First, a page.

When Faris Yakob tweeted this at the beginning of the World Cup final, he articulated something I’d dimly realised a couple of weeks earlier, i.e. for significant portions of the time I was more interested in what was being said on Twitter about the World Cup than what was happening on TV (not what was being said on TV, that’s a given, but the actual action). Even in pubs watching it with groups of friends, I’d have one eye on my phone to see what Twitter made of any particular incident.
Of course the biggest sin in strategy/planning is to take your own behaviour as a starting point for any insight. All planners are sinners of course, and while Faris’s observation was a personal one, is there any evidence that this is a view shared by the wider public? Well, it would seem that there is. A recently commissioned study from the Yahoo and Nielsen has found that 75% of American Internet users surf the Internet while they’re watching TV. That’s up 20% from a year ago. More importantly, the same report found that 54% of the multitaskers are “primarily focused” on the Internet rather than TV. So far so good, in a two screen scenario people are more interested in the Internet than the telly. However, the report does conclude that a lot of what people are looking at on the net has nothing to do with what they are ‘watching’ on TV. So perhaps, unlike Faris or I, they’re not that interested in the back channel. And I don’t dispute that this is true in aggregate, however, I’d like to bet that there is a much closer correlation between TV and Internet during big media events, e.g. big sports games, American Idol finals, etc. And of course the Internet is not the only, or probably main backchannel. SMS and chat were, and probably still are, the main backchannels, however, while both have group functionality, unlike Twitter, neither is a particularly efficient broadcast tool. None really admits interesting perspectives from outwith ones immediate social circle. I’m aware that Twitter is still a minority platform, however, Facebook isn’t, and there’s lots of evidence that people are turning to that in a similar way to Twitter.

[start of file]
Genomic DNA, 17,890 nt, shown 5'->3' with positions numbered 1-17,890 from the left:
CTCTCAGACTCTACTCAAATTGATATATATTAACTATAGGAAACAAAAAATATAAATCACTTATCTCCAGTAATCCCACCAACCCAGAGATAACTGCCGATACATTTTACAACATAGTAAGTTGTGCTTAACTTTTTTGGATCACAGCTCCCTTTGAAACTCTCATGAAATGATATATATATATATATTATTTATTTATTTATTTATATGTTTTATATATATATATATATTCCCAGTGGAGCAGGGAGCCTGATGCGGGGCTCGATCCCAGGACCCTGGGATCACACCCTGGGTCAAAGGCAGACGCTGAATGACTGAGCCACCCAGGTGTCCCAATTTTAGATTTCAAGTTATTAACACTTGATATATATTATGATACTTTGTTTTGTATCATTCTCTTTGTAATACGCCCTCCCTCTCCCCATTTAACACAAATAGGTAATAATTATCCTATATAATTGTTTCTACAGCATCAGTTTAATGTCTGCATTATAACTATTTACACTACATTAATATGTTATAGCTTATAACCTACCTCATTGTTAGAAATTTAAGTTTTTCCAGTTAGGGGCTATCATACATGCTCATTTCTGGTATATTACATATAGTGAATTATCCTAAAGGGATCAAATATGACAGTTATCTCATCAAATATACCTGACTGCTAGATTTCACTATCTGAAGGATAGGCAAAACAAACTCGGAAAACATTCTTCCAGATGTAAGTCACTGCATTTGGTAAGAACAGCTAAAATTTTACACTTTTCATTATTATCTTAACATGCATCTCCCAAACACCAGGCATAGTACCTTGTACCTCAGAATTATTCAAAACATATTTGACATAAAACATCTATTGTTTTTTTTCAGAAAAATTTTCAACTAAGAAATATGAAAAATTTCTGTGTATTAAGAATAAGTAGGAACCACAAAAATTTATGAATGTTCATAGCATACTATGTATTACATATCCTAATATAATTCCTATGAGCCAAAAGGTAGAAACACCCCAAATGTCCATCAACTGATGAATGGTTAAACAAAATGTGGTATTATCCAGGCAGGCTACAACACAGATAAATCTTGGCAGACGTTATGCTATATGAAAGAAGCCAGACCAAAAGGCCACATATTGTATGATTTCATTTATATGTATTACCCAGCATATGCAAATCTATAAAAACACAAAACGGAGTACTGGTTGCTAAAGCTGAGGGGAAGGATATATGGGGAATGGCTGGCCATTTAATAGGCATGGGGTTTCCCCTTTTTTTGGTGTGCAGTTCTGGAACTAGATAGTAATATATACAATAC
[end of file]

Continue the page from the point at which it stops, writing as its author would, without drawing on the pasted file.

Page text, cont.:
None of this is anything like conclusive evidence that the ‘general population’ is more interested in the backchannel than the channel itself. However, it does ask a series of interesting questions about the social mediation of events. As I’ve written about before, television is a social medium.
Broadly speaking, I guess it’s possible to view this behaviour in a couple of different ways. Cultural pessimists would, I guess, point to the fragmentation of attention. Cultural optimists might praise the reintroduction of a social aspects to the consumption of media.
Personally speaking, I’m an optimist, I think the social aspects of the backchannel definitely outweigh any of the percieved negatives (I’d definitely rather spend a couple of hours messing around on Twitter instead of having to watch that Spain v Portugal match – that’s a couple of hours of my life that I’m never getting back).
However, it’s perhaps not the cultural but the commercial implications that are most interesting about this research It has some fairly profound implications for those buying TV ads. After all, it looks like half of your reported viewers aren’t even paying attention, and it’s probably worse than that, because they’re almost certainly paying less attention when the ads are on.